Galwan valley has never been considered a disputed area, even though India and China fought a bitter battle here in 1962. According to some historical accounts, India lost 36 soldiers, while China lost over 800, whose mortal remains were recovered decades later. There have been no claims or disputes in Galwan ever since.
The reluctance to disengage and fall back to the lines agreed in the June 6 meeting also point to the military importance that China attaches to the area. The Chinese statement of Tuesday, June 16 was issued by a spokesperson of the Western Theatre Command, and the fact that for the first time the Galwan area has been claimed as Chinese territory indicates the strategic intent and level at which the operation was planned. Going by the way the situation is unfolding, it appears the Chinese are buying time through negotiations, to build up their preparedness in the area. We can ill afford to trust the PLA after what happened on June 15.
The outcome of the escalation is clearly visible from the casualties sustained. According to news agency ANI’s reports, 43 PLA soldiers have died. Media reports refer to US intelligence quoting 35 PLA dead.
The cost imposed for escalation should bring in caution for the future. Both China and India have built up matching strength to cater to any eventuality and lay the ground for future military action. It is in the interest of both the countries, to deescalate the situation. The PLA must abide by the agreements made in the June 6 meeting and the follow-up meetings. Status quo ante to positions of April 2020 must be restored.
The Chinese side have released a statement on Wednesday, June 17, alluding to a conversation between the two External Affairs Ministers, S. Jaishankar and Wang Yi, stating that, “both sides agreed to deal fairly with the serious event caused by the conflict in Galwan valley”. The Indian MEA statement highlighted that the overall situation would be handled in a responsible manner, and that both sides would implement the disengagement understanding of June 6 sincerely. “Neither side would take any action to escalate matters and instead, ensure peace and tranquility as per bilateral agreements and protocols.”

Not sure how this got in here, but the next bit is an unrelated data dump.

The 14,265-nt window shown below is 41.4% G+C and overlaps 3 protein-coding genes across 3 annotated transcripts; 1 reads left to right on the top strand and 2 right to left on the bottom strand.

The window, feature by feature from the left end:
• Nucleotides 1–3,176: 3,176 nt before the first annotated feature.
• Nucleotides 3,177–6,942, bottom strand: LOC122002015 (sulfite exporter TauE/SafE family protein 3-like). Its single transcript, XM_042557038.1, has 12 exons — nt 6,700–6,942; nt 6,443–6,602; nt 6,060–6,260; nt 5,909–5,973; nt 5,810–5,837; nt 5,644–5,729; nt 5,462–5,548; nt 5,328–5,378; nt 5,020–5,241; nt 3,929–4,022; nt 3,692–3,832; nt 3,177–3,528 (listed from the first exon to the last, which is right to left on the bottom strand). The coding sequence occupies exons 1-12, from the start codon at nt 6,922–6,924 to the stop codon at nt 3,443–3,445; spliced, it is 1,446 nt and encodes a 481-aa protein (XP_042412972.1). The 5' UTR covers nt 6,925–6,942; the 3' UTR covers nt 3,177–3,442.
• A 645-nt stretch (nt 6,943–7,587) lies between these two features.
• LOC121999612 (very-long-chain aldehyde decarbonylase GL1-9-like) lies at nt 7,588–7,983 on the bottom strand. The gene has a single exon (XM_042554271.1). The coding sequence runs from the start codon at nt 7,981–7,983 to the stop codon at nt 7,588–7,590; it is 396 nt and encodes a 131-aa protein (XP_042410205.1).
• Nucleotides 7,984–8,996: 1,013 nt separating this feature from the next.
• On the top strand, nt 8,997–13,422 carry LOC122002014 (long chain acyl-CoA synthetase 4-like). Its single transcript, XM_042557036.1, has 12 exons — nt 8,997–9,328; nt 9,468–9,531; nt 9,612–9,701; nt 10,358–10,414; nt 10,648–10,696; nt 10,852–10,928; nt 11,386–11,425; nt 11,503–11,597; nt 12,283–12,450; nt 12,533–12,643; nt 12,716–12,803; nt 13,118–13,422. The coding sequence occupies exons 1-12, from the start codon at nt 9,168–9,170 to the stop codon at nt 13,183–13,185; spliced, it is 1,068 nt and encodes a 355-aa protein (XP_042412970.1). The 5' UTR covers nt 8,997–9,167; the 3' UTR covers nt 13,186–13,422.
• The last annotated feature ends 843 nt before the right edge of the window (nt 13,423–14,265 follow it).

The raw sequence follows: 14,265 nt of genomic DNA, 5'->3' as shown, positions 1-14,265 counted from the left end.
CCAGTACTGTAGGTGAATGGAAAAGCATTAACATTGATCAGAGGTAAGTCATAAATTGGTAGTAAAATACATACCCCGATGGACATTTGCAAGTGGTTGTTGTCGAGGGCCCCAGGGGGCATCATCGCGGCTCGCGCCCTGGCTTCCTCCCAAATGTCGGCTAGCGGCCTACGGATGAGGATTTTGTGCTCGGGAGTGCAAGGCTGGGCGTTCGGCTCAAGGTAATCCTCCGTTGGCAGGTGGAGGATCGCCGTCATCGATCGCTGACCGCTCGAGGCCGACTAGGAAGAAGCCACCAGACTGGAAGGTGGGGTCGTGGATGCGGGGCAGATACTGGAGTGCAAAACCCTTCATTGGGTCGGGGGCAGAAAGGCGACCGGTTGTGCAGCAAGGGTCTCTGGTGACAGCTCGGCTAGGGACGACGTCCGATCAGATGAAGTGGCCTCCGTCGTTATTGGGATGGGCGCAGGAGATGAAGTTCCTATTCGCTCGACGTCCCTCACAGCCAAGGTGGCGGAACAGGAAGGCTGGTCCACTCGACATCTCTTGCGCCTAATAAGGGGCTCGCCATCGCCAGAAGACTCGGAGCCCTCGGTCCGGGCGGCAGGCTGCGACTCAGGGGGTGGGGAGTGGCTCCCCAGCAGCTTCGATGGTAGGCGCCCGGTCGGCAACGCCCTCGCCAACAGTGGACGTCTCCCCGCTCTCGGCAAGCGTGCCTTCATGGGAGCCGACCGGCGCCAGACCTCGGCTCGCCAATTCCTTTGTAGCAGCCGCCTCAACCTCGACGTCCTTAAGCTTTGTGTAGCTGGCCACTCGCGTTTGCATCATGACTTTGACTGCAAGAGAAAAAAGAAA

Experience shows that disengagement and de-escalation after a crisis, do not end the potential for future conflict. If anything, it enhances the preparedness for future contingencies. India has enough experience of dealing with eyeball to eyeball confrontation. If indeed peace and tranquility is the intent, both sides must recognise that the existing protocols need urgent review for better border conduct, and an agreement on the borders is a must, sooner rather than later.
In the meanwhile, it is in India’s national interest to expeditiously ramp up infrastructure development required to defend its sovereignty and territorial integrity. Remote areas of the country need better connectivity, not only for military purposes, but also for economic development.
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Finally, let us not forget that Sun Tzu’s precepts propound ‘winning without fighting’. China can go to any extent to find faultlines in our system and manipulate them to its advantage. Now that China is faced with a tough military and diplomatic stance, it is imperative that other cornerstones of power, like commerce and politics, come together for a united India.
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(The author is member, National Security Advisory Board, former Deputy Chief of Army Staff and Kashmir Corps Commander. Views expressed are personal.)